Andean Tragedy

The War of the Pacific pitted Peru and Bolivia against Chile in a struggle initiated over a festering border dispute. The conflict saw  Chile’s and Peru’s armored warships vying for control of sea lanes and included one of the first examples of the use of naval torpedoes. On land, large armies using the most modern weapons—breech-loading rifles, Gatling guns, and steel-barreled artillery—clashed in battles that left thousands of men dead on the battlefields.

What had proven true in the time of Pizarro, San Martin, and Santa Cruz, was still true — the successful invasion or defence of Peru depended on the control of the Pacific. Whichever power should obtain a naval preponderance would surely get the nitrate territory — a rainless, cropless region where an army must be sustained by supplies brought by sea — and then could attack the other at its capital. Historians agree that the belligerents were not prepared for the war, neither financially nor military.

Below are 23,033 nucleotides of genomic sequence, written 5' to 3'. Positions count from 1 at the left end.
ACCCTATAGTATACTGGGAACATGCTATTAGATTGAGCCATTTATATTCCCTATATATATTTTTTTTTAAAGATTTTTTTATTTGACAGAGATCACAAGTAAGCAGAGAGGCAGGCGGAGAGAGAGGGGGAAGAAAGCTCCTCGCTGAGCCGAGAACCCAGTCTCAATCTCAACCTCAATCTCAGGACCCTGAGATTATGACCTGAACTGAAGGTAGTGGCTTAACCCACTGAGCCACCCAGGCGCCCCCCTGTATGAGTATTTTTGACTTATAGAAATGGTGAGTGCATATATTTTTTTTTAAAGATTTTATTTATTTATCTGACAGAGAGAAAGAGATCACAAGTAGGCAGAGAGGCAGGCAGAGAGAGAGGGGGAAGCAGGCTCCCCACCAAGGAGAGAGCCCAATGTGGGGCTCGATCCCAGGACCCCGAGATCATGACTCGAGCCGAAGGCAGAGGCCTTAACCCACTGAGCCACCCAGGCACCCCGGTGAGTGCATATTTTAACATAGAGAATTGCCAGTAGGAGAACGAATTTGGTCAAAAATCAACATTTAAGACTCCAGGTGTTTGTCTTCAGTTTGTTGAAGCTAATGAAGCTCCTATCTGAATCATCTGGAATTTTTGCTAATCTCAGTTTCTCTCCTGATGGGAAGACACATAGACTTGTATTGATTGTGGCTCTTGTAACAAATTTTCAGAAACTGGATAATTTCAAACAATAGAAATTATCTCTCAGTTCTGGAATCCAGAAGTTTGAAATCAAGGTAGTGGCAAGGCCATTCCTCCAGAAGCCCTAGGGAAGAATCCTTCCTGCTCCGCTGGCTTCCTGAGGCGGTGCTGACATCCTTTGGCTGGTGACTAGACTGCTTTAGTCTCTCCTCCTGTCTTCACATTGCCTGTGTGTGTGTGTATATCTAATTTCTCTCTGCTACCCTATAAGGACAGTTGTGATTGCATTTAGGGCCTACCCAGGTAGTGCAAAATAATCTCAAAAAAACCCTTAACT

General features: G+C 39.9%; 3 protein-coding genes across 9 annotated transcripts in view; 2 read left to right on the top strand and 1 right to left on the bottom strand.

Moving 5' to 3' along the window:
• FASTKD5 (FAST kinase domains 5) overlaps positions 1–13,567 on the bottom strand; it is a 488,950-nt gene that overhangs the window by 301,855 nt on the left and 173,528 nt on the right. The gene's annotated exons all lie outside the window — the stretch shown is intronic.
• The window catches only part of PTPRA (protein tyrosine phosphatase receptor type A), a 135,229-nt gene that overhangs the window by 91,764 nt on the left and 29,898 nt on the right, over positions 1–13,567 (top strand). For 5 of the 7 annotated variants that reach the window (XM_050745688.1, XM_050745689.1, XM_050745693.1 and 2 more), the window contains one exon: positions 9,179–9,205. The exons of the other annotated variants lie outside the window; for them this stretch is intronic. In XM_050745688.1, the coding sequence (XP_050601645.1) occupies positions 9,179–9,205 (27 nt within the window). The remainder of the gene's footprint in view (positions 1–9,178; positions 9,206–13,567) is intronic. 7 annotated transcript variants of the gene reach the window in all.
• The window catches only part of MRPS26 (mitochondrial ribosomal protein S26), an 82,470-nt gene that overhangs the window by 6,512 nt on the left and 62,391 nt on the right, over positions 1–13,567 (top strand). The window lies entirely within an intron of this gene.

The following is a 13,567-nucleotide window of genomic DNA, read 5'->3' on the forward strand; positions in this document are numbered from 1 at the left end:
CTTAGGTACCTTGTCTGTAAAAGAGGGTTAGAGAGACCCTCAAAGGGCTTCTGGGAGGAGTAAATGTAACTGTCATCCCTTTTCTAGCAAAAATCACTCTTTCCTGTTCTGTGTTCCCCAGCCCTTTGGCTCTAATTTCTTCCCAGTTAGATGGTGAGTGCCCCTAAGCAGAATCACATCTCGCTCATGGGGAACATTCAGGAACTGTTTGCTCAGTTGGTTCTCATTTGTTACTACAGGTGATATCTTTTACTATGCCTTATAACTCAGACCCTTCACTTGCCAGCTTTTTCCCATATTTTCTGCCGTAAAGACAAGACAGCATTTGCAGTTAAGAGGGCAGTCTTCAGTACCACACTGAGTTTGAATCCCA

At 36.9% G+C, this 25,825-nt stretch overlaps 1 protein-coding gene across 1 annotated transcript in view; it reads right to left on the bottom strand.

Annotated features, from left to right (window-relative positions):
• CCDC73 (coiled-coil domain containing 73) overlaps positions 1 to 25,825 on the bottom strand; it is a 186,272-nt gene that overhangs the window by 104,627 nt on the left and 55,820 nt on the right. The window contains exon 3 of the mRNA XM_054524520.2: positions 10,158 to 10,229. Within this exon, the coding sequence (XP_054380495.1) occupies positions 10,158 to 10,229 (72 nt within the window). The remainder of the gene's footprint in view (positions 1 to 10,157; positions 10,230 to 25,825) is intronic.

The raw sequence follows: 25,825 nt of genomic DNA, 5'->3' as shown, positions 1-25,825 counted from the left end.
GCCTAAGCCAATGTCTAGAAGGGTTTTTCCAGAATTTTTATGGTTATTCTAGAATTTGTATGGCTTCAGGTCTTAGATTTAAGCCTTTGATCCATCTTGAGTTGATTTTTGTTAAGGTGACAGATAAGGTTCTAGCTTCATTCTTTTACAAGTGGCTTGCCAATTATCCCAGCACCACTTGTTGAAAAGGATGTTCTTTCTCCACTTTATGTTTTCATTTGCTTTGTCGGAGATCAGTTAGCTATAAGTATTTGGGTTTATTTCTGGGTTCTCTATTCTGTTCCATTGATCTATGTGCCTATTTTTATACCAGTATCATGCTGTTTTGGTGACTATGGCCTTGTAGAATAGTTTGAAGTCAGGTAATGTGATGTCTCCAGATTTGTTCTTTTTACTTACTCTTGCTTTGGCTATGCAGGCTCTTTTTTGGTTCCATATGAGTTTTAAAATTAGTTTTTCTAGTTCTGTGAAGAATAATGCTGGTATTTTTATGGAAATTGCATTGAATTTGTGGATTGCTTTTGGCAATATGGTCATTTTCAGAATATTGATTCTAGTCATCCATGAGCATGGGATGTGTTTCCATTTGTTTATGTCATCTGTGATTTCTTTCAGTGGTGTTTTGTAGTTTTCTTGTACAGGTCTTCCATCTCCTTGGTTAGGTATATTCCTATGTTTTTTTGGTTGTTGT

In 1879, Bolivia government proposed a tax on the minerals, Chile occupied the area, prompting Bolivia and Peru to declare war on Chile . The war was fought between Chile and the joint forces of Bolivia and Peru, from 1879 to 1883. Some claim that as Peru exhausted its guano deposits after it's guano ' gold rush ' of 1840- 1879 ( From 1840–1880, Peru exported an estimated 12.7 million tons of guano from its islands with a sale value in the range of £150 million ) it tried to form a new nation in the Atacam region which failed and joined the war on Peru with Bolivia in hopes of gaining Peru's rich sodium nitrate in the Atacama Desert ) .Chile gained substantial mineral-rich territory in the conflict, annexing both the Peruvian province of Tarapacá and the Bolivian province of Litoral, leaving Bolivia as a landlocked country.


 The Chilean ironclad Blanco Encalada


Chile had two new ironclads, the armored frigate Almirante Cochrane ( built 1873 ) ,names after Thomas Cochrane (1775–1860), commander of the Chilean Navy during that country's war of independence against Spain .The second ironclad was the Blanco Encalada , ( built 1875 ) named in honor of the admiral and first president of the Republic of Chile, Manuel Blanco Encalada ( 1790 - 1876 ) , besides two good cruisers and several gunboats. The two Peruvian ironclads, the ironclad turret ship Huáscar,   named after the 16th-century Inca emperor, Huáscar ( built 1864 ) and thearmored corvette Independencia ( built 1864 ), were older, though their speed was superior.








 Causes of the War     Bolivia Declares War